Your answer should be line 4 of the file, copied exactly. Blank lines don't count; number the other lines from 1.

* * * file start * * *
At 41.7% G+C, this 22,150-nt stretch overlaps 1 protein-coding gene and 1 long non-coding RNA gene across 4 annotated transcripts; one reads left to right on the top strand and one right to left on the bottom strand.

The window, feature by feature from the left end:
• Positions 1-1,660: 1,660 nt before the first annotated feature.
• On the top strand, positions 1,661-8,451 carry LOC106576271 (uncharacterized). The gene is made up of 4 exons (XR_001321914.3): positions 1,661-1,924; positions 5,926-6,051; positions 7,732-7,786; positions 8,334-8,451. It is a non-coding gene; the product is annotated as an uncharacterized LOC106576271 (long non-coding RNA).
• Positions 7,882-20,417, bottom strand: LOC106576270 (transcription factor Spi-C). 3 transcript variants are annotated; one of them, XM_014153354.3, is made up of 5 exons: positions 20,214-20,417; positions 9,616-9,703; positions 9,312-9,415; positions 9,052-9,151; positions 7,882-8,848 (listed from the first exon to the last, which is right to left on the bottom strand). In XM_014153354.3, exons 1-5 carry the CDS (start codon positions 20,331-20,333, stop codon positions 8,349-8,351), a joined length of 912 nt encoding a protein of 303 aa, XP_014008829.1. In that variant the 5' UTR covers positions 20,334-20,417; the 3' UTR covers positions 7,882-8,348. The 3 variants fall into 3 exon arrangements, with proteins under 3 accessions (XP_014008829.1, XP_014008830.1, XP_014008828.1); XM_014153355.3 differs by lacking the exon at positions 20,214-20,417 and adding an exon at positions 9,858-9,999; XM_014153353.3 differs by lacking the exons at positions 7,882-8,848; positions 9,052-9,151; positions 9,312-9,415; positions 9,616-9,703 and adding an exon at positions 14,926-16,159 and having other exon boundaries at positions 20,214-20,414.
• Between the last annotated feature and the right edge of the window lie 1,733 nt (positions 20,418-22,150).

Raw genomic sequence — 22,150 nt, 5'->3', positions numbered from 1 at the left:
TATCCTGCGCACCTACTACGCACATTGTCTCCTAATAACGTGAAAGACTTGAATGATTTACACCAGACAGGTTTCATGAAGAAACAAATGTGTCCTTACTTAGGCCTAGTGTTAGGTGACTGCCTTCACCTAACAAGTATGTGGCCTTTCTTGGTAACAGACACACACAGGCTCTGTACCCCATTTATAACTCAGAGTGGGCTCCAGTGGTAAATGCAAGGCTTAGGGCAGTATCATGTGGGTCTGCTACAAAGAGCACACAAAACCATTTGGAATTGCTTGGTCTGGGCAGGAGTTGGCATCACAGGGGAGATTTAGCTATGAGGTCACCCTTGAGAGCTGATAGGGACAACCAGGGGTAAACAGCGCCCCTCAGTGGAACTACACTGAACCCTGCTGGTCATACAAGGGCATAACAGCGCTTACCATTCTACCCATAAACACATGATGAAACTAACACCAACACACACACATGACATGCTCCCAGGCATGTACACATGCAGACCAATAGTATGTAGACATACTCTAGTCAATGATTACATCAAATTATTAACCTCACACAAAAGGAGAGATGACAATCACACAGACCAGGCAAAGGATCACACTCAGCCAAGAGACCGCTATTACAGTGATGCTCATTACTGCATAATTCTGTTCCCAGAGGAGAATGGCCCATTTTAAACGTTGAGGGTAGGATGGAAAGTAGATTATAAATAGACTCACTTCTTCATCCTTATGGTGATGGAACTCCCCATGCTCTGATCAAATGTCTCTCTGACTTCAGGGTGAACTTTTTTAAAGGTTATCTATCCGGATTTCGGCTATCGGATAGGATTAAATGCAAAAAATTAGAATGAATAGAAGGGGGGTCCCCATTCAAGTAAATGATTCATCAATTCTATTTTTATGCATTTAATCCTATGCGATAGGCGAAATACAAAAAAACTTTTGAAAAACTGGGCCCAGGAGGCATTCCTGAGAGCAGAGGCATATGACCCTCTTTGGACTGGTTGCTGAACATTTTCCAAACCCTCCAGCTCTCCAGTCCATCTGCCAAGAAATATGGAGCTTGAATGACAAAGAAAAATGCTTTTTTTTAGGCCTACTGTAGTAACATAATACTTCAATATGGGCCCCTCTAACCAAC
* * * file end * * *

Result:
• On the top strand, positions 1,661-8,451 carry LOC106576271 (uncharacterized). The gene is made up of 4 exons (XR_001321914.3): positions 1,661-1,924; positions 5,926-6,051; positions 7,732-7,786; positions 8,334-8,451. It is a non-coding gene; the product is annotated as an uncharacterized LOC106576271 (long non-coding RNA).